Many years ago when my dad started playing bass, he raved about the calluses marks on his finger tips he had developed. These were deep, hardened divots in his finger tips that he wore proudly like a badge of honor to show his commitment to the instrument. The amount of finger pressure he was applying to his instrument was enormous!
Conversely, I had been playing about as long as he had but I had only developed minor callouses. Nothing at all compared to the massive hardened dents in his fingers. Mine were more like lightly hardened tips on my right hand’s index, middle and ring finger and on my left hand’s core four fingers.
He asked me why I didn’t have callouses like he did. We played for about the same amount of time each day with about the same consistency and intensity and I had been playing shows out pretty regularly, getting even more playing time.
The fundamental difference between our playing styles were that my dad applied TREMENDOUS amount of string pressure and I applied very little.
How Finger Pressure Affects Playing Speed and Mobility
Since that time, he’s admittedly let up a little bit (but still wears those calluses proudly), but I still play with a very small amount of pressure when I play. But the moral of the story is this: The amount of finger pressure you apply to your strings can dramatically affect how you’re able to play.
The rationale behind this is that I tend to play very quickly and with a high degree of precision and agility, whereas my father plays very tough, less agile lines.
But the underlying truth to the whole thing is this: you don’t need a whole lot of pressure to play and hold a note on your bass guitar.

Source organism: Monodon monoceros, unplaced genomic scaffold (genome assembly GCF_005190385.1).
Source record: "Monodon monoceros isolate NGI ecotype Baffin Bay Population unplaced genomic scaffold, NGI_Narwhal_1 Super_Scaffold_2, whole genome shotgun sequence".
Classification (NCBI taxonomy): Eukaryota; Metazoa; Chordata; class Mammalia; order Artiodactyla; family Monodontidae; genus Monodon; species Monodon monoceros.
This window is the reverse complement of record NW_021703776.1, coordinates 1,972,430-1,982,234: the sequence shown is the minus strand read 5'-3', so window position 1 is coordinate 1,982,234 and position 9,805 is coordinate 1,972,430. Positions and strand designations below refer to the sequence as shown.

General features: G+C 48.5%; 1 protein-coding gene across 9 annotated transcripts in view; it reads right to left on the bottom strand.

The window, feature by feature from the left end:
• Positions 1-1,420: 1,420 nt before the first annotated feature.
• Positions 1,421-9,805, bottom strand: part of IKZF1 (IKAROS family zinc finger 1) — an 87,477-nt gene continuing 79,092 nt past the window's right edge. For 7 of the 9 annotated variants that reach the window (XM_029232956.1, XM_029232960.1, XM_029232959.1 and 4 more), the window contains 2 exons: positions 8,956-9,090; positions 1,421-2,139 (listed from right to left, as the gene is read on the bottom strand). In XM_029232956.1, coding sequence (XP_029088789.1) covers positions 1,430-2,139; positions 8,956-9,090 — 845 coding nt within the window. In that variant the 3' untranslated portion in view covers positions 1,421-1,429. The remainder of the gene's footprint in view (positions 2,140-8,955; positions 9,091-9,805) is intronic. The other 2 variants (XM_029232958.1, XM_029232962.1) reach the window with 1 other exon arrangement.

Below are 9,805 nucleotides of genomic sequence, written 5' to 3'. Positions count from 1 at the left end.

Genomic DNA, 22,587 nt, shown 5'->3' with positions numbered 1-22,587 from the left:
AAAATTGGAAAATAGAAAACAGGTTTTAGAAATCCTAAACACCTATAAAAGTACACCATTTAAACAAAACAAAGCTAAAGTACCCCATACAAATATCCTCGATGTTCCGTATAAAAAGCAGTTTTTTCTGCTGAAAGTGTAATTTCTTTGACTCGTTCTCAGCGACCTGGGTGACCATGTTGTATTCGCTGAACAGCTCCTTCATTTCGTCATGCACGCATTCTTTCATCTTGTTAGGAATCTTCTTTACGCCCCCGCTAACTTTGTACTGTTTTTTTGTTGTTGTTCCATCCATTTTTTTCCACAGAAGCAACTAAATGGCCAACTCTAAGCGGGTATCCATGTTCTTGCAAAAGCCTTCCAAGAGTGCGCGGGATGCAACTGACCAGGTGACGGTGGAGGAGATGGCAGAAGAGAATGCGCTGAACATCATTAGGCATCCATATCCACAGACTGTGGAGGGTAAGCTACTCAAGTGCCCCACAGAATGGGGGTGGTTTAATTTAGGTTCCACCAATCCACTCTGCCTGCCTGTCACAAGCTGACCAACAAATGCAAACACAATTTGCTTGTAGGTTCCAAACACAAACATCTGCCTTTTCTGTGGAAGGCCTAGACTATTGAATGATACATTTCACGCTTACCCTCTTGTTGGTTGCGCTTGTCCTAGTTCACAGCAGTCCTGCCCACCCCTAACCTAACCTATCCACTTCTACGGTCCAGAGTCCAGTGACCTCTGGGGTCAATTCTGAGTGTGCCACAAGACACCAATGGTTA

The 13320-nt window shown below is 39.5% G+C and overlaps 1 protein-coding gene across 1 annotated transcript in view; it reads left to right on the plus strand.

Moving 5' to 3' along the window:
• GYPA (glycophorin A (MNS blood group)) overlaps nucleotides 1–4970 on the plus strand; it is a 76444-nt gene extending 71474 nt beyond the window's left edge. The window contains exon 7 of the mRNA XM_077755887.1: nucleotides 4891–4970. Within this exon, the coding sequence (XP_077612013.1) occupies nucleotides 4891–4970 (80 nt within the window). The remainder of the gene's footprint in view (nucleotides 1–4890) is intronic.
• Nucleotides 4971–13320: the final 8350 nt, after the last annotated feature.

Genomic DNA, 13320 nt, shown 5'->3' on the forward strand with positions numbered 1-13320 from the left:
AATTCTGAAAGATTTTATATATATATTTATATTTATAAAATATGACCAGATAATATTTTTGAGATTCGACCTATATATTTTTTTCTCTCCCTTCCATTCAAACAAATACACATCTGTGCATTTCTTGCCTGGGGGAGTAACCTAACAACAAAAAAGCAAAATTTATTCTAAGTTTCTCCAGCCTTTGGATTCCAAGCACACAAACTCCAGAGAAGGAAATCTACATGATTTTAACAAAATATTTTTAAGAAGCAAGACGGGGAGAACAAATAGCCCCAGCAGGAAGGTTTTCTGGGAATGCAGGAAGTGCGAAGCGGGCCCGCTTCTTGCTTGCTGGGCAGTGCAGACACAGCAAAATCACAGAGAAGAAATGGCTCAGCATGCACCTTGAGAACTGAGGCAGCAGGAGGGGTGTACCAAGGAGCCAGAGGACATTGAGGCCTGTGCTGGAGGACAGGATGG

More often than not, one of the reasons why bassists say that they can’t play these fast, Jaco-esque lines, is from the fact that they are pressing the string so hard that they can’t get their fingers up in time to move from fret to fret at the Jaco-esque speed.
Though it is certainly not the only factor, those milliseconds it takes for you to move your fingers around makes a tremendous difference in the speed you can get around the fret board with.
What A Runner’s Form Has to Do With Bass Playing Form
Consider a runner for example. When was the last time you heard a coach tell a runner to only run on the flats of their feet? To clomp along the ground, having to lift your knees all the way up and slam them all the way down to get movement. (Hopefully) never.
Professional runners and sprinters run on the tips or balls of their feet. By running on their tips, they are already positioning themselves in a position for their leg to push off for the next alternation of feet to legs. This logic is the same for bass.
How to Loosen Up Your Finger Pressure and Improve Your Speed Along the Fretboard
Here are a few points to ask yourself to first determine if you’re applying too much finger pressure in the first place and if you are how to loosen your grip:
Are you playing on the tips of your fingers or the pad of your fingers? How much pressure are you using to play a note. REMEMBER – it does not take a whole lot of pressure to make a note sing on the bass?
Are you positioning your fingers so they lay (roughly) 1 finger to 1 fret, with your thumb on the back of the neck, about where the truss rod is?
Check out this cool video of professional bass player, Gary Willis, explaining finger pressure: